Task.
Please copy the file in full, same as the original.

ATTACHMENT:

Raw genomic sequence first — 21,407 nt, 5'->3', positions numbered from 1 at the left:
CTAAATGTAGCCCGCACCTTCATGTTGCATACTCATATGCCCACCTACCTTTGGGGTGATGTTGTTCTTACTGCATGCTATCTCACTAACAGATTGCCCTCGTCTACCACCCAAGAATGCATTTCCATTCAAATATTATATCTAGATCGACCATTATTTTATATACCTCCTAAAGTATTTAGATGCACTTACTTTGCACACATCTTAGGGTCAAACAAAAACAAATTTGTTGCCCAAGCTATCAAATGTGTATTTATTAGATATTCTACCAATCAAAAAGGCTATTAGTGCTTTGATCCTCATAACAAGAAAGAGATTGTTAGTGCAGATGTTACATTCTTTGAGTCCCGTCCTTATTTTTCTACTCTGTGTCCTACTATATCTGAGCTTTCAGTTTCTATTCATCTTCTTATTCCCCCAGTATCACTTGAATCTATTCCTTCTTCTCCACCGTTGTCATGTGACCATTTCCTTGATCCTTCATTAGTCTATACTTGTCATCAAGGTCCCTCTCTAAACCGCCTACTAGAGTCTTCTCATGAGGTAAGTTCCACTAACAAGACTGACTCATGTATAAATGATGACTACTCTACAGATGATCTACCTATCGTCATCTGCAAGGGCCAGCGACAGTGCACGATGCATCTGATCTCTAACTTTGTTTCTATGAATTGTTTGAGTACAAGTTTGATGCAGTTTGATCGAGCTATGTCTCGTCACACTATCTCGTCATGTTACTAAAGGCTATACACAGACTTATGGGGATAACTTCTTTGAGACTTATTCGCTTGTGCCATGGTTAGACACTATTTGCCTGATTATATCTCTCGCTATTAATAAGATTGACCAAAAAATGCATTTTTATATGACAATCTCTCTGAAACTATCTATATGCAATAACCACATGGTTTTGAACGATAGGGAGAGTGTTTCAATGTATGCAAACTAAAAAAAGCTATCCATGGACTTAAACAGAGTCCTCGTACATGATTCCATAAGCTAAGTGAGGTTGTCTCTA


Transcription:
Raw genomic sequence first — 21,407 nt, 5'->3', positions numbered from 1 at the left:
CTAAATGTAGCCCGCACCTTCATGTTGCATACTCATATGCCCACCTACCTTTGGGGTGATGTTGTTCTTACTGCATGCTATCTCACTAACAGATTGCCCTCGTCTACCACCCAAGAATGCATTTCCATTCAAATATTATATCTAGATCGACCATTATTTTATATACCTCCTAAAGTATTTAGATGCACTTACTTTGCACACATCTTAGGGTCAAACAAAAACAAATTTGTTGCCCAAGCTATCAAATGTGTATTTATTAGATATTCTACCAATCAAAAAGGCTATTAGTGCTTTGATCCTCATAACAAGAAAGAGATTGTTAGTGCAGATGTTACATTCTTTGAGTCCCGTCCTTATTTTTCTACTCTGTGTCCTACTATATCTGAGCTTTCAGTTTCTATTCATCTTCTTATTCCCCCAGTATCACTTGAATCTATTCCTTCTTCTCCACCGTTGTCATGTGACCATTTCCTTGATCCTTCATTAGTCTATACTTGTCATCAAGGTCCCTCTCTAAACCGCCTACTAGAGTCTTCTCATGAGGTAAGTTCCACTAACAAGACTGACTCATGTATAAATGATGACTACTCTACAGATGATCTACCTATCGTCATCTGCAAGGGCCAGCGACAGTGCACGATGCATCTGATCTCTAACTTTGTTTCTATGAATTGTTTGAGTACAAGTTTGATGCAGTTTGATCGAGCTATGTCTCGTCACACTATCTCGTCATGTTACTAAAGGCTATACACAGACTTATGGGGATAACTTCTTTGAGACTTATTCGCTTGTGCCATGGTTAGACACTATTTGCCTGATTATATCTCTCGCTATTAATAAGATTGACCAAAAAATGCATTTTTATATGACAATCTCTCTGAAACTATCTATATGCAATAACCACATGGTTTTGAACGATAGGGAGAGTGTTTCAATGTATGCAAACTAAAAAAAGCTATCCATGGACTTAAACAGAGTCCTCGTACATGATTCCATAAGCTAAGTGAGGTTGTCTCTA